# Find a complex number from differential equations.

1. Jan 6, 2010

### tomeatworld

1. The problem statement, all variables and given/known data
Find complex number $$\lambda$$ such that e$$\lambda$$t solves
$$\frac{d^{2}y}{dt^{2}}$$ + 4$$\frac{dy}{dt}$$ + 5y = 0

Express this solution in the form eat(cos(bt) + i sin(bt))
2. Relevant equations

3. The attempt at a solution
So the first part is fine, using $$\lambda$$2 + 4$$\lambda$$ + 5 = 0 to get values of $$\lambda$$ at -2$$\pm$$i. From here, I've been taught to use:

y = Ae$$\lambda$$1t + Be$$\lambda$$2t but this time, it doesn't help get to the required form.

Using what I've mention, I can get to A=-2 but finding B seems to be a mystery. Any help greatly appreciated!

2. Jan 6, 2010

### l'Hôpital

Are you aware of Euler's identity?
$$e^{ix} = \cos x + i \sin x$$

3. Jan 6, 2010

### tomeatworld

I am. Converting to (and from) polar form. My attempt went as far as:

y = $$Ce^{-2t+it} + De^{-2t-it}$$
y = $$e^{-2t}(Ce^{it}+De^{-it}$$)

That's how I got to A=-2 but from here:

y =$$e^{-2t}$$ (C(cos(it) + i sin(it)) + D(cos(-it) + i sin(it)))

and from there, getting a value for the B in question is eluding me.

Note: I've changed the constants in the equation so they don't clash with the required values.

4. Jan 6, 2010

### vela

Staff Emeritus
I think the problem is just asking you to express each of the solutions in the form given separately, before you get to the step of writing down with the general solution.

5. Jan 6, 2010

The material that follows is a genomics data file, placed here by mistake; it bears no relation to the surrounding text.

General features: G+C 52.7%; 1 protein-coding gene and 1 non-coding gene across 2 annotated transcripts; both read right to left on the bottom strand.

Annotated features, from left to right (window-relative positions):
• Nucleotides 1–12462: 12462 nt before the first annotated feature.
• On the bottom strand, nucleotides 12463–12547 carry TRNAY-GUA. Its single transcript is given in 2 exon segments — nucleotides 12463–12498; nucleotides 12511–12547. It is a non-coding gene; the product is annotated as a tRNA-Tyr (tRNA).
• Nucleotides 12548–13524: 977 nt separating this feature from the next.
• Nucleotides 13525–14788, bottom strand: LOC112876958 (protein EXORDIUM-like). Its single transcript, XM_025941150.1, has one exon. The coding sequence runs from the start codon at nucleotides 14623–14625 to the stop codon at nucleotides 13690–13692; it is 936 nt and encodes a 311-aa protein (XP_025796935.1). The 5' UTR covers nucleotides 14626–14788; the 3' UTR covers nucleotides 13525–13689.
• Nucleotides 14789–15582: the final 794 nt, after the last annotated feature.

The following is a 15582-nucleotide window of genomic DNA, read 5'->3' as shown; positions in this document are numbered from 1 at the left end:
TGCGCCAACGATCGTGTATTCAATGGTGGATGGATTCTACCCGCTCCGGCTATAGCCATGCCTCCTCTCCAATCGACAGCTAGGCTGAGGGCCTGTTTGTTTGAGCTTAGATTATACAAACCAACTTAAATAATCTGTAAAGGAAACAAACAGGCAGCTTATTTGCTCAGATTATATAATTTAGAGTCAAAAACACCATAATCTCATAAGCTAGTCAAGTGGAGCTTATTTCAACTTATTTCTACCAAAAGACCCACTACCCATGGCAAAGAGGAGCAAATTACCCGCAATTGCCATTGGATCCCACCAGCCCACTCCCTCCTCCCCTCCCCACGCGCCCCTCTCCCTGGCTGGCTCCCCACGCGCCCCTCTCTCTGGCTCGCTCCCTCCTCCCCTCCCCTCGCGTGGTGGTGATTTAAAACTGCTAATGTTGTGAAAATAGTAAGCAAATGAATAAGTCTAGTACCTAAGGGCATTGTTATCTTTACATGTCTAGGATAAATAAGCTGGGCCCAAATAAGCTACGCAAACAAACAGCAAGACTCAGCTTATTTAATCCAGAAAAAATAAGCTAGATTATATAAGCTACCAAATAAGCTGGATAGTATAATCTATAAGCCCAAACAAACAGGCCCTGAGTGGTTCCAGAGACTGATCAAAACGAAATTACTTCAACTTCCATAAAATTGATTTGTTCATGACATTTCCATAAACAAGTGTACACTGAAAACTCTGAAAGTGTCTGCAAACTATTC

### tomeatworld

it was just the question was phrased:
"Find complex number $$\lambda$$ such that e$$\lambda$$t is a solution to the equation (see above). Express this solution in the form (see above) and give the values of real numbers A and B"
Just that seemed like there was one :/

6. Jan 6, 2010

### l'Hôpital

$$y = e^{-2t} (C(\cos(it) + i \sin(it)) + D(\cos(-it) + i \sin(-it)))$$

Note the following:

$$\cos -x = \cos x$$
$$\sin -x = - sin x$$

So...

$$y = e^{-2t}[ (C+D) \cos (it) + (C -D) \sin(it)]$$

We can let C+D and C-D be constant by themselves, say K and M
$$y = e^{-2t}( K \cos (it) + M \sin(it))$$
This is all just to make it pretty and for future problems. For this particular problem, all that you needed to know was that sine was odd and cosine even.
Thus, the b value is, of course, one.

7. Jan 6, 2010

### tomeatworld

i see! right, so maybe a quick sketch of sine and cosine graphs would have cleared this up for me! I'll remember that in future! Thanks a load for all the help!

8. Jan 7, 2010

### HallsofIvy

No! $e^{it}= cos(t)+ i sin(t)$, not $e^{it}= cos(it)+ i sin(it)$

$$y= e^{-2t}(C e^{it}+ De^{-it})= e^{-2t}(Ccos(t)+ Ci sin(t)+ D cos(-t)+ Di sin(-t))$$
Now, cos(-t)= cos(t) and sin(-t)= -sin(t) so this is
$$y= e^{-2t}(C cos(t)+ Ci sin(t)+ D cos(t)- Di sin(t))= e^{-2t}((C+D)cos(t)+ (C-D)i sin(t))$$

9. Jan 7, 2010

### tomeatworld

Of course. Sorry, slip of the keyboard ;)